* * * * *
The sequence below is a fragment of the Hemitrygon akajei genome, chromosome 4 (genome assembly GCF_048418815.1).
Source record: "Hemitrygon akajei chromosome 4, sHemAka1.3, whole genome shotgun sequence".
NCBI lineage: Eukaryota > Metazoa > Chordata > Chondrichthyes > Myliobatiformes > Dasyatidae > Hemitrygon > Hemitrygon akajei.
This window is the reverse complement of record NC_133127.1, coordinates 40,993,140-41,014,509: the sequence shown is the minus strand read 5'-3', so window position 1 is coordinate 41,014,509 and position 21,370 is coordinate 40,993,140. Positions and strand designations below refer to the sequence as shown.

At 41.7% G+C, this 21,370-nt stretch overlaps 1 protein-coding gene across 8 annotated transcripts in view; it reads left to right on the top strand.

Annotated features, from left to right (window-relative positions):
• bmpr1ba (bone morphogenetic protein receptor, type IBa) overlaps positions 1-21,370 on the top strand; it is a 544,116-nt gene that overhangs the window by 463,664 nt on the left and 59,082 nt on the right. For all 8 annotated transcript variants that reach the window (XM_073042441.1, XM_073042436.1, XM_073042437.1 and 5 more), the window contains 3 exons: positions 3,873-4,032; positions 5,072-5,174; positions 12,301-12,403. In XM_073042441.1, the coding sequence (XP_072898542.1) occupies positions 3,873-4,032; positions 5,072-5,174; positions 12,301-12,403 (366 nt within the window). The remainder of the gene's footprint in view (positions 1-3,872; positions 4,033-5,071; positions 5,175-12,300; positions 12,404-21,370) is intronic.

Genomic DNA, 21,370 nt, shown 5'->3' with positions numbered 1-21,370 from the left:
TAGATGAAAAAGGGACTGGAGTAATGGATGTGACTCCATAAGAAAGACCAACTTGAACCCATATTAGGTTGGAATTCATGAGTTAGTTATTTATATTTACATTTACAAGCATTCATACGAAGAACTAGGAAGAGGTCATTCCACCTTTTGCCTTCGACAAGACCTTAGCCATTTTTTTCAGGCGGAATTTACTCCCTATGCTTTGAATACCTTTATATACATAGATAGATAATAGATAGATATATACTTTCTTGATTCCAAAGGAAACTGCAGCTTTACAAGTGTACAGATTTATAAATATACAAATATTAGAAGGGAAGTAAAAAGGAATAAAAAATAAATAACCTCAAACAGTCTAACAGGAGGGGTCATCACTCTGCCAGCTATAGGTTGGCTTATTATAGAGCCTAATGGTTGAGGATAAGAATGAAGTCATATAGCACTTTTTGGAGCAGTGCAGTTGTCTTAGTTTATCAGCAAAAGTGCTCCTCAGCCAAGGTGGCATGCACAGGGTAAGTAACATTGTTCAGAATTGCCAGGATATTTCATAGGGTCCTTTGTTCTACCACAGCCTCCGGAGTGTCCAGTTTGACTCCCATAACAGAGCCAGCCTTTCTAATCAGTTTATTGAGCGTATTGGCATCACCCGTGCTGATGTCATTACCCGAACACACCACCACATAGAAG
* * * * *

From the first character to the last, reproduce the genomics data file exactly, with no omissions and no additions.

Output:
The sequence below is a fragment of the Hemitrygon akajei genome, chromosome 4 (genome assembly GCF_048418815.1).
Source record: "Hemitrygon akajei chromosome 4, sHemAka1.3, whole genome shotgun sequence".
NCBI lineage: Eukaryota > Metazoa > Chordata > Chondrichthyes > Myliobatiformes > Dasyatidae > Hemitrygon > Hemitrygon akajei.
This window is the reverse complement of record NC_133127.1, coordinates 40,993,140-41,014,509: the sequence shown is the minus strand read 5'-3', so window position 1 is coordinate 41,014,509 and position 21,370 is coordinate 40,993,140. Positions and strand designations below refer to the sequence as shown.

At 41.7% G+C, this 21,370-nt stretch overlaps 1 protein-coding gene across 8 annotated transcripts in view; it reads left to right on the top strand.

Annotated features, from left to right (window-relative positions):
• bmpr1ba (bone morphogenetic protein receptor, type IBa) overlaps positions 1-21,370 on the top strand; it is a 544,116-nt gene that overhangs the window by 463,664 nt on the left and 59,082 nt on the right. For all 8 annotated transcript variants that reach the window (XM_073042441.1, XM_073042436.1, XM_073042437.1 and 5 more), the window contains 3 exons: positions 3,873-4,032; positions 5,072-5,174; positions 12,301-12,403. In XM_073042441.1, the coding sequence (XP_072898542.1) occupies positions 3,873-4,032; positions 5,072-5,174; positions 12,301-12,403 (366 nt within the window). The remainder of the gene's footprint in view (positions 1-3,872; positions 4,033-5,071; positions 5,175-12,300; positions 12,404-21,370) is intronic.

Genomic DNA, 21,370 nt, shown 5'->3' with positions numbered 1-21,370 from the left:
TAGATGAAAAAGGGACTGGAGTAATGGATGTGACTCCATAAGAAAGACCAACTTGAACCCATATTAGGTTGGAATTCATGAGTTAGTTATTTATATTTACATTTACAAGCATTCATACGAAGAACTAGGAAGAGGTCATTCCACCTTTTGCCTTCGACAAGACCTTAGCCATTTTTTTCAGGCGGAATTTACTCCCTATGCTTTGAATACCTTTATATACATAGATAGATAATAGATAGATATATACTTTCTTGATTCCAAAGGAAACTGCAGCTTTACAAGTGTACAGATTTATAAATATACAAATATTAGAAGGGAAGTAAAAAGGAATAAAAAATAAATAACCTCAAACAGTCTAACAGGAGGGGTCATCACTCTGCCAGCTATAGGTTGGCTTATTATAGAGCCTAATGGTTGAGGATAAGAATGAAGTCATATAGCACTTTTTGGAGCAGTGCAGTTGTCTTAGTTTATCAGCAAAAGTGCTCCTCAGCCAAGGTGGCATGCACAGGGTAAGTAACATTGTTCAGAATTGCCAGGATATTTCATAGGGTCCTTTGTTCTACCACAGCCTCCGGAGTGTCCAGTTTGACTCCCATAACAGAGCCAGCCTTTCTAATCAGTTTATTGAGCGTATTGGCATCACCCGTGCTGATGTCATTACCCGAACACACCACCACATAGAAG